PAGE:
His first major book of poetry, A Correspondence of Americans, was published in 1960. While teaching at UCLA, Hirschman

protested the war in Vietnam, was fired for his alleged activities against the state, and in 1980 joined a communist labor party. As

San Francisco’s poet laureate, Hirschman remains an organizer and participant in political activities surrounding issues of

homelessness, immigration, and police brutality.

 

Dennis Hoppers odyssey has been one of Hollywood’s longest and strangest trips. As a director, photographer, artist, and

Academy Award nominee, he has defined a generation with his body of work. Hopper’s association with L.A.’s seminal Ferris

Gallery

in the 50s brought him lasting friendships with the emerging writers and artists of that era.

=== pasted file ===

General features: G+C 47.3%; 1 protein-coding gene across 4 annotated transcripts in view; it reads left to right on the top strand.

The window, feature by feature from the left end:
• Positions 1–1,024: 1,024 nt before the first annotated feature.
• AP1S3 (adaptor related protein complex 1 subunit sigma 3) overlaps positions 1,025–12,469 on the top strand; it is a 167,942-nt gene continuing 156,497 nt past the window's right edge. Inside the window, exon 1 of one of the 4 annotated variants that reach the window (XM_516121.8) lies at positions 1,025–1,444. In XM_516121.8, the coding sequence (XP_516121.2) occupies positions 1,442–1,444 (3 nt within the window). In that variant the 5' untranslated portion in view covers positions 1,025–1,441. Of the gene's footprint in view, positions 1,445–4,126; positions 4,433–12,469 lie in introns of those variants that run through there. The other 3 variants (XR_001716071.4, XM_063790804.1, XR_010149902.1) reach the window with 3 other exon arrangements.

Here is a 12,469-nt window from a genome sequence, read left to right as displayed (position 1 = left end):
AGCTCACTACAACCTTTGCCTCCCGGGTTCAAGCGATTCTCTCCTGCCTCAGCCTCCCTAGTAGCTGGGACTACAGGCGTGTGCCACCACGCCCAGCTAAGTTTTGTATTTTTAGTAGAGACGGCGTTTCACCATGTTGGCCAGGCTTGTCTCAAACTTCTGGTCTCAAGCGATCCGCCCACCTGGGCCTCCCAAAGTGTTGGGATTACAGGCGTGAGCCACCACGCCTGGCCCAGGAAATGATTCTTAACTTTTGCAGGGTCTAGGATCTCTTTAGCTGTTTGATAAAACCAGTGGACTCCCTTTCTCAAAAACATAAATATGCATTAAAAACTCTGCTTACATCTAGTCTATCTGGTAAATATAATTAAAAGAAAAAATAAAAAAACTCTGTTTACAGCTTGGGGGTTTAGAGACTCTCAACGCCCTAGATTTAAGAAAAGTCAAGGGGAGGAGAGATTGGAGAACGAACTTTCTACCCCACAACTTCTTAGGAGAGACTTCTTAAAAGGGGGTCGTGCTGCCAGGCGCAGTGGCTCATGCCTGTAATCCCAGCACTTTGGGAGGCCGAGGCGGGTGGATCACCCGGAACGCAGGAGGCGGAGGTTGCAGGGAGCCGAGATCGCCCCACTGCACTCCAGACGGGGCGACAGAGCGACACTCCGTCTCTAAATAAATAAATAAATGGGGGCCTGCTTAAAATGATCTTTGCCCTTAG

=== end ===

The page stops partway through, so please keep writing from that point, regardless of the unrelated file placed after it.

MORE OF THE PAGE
Jean-jacques lebe l is a French conceptualist artist born in Paris. He is a producer of more than 70 shows, performances, and

art actions in the 60s across the continent, and continues his pictorial, literary and political activities. In the 60’s he translated and

published the work of his friends, Ginsberg, Corso, Burroughs, McClure and Ferlinghetti. His work is featured in many European

museums.

 

Michael McClure came to San Francisco as a young man. he was quickly drawn into the emerging Beat vortex of the San

Francisco Poetry Renaissance, and participated in the legendary 1955 Six Gallery reading. He has a special interest in the animal

consciousness that too often lies dormant in mankind. His play, The Beard, received two Obies and sparked numerous censorship

and free speech battles. McClure is still active as a poet, essayist, and performs with Ray Manzarek and Terry Riley.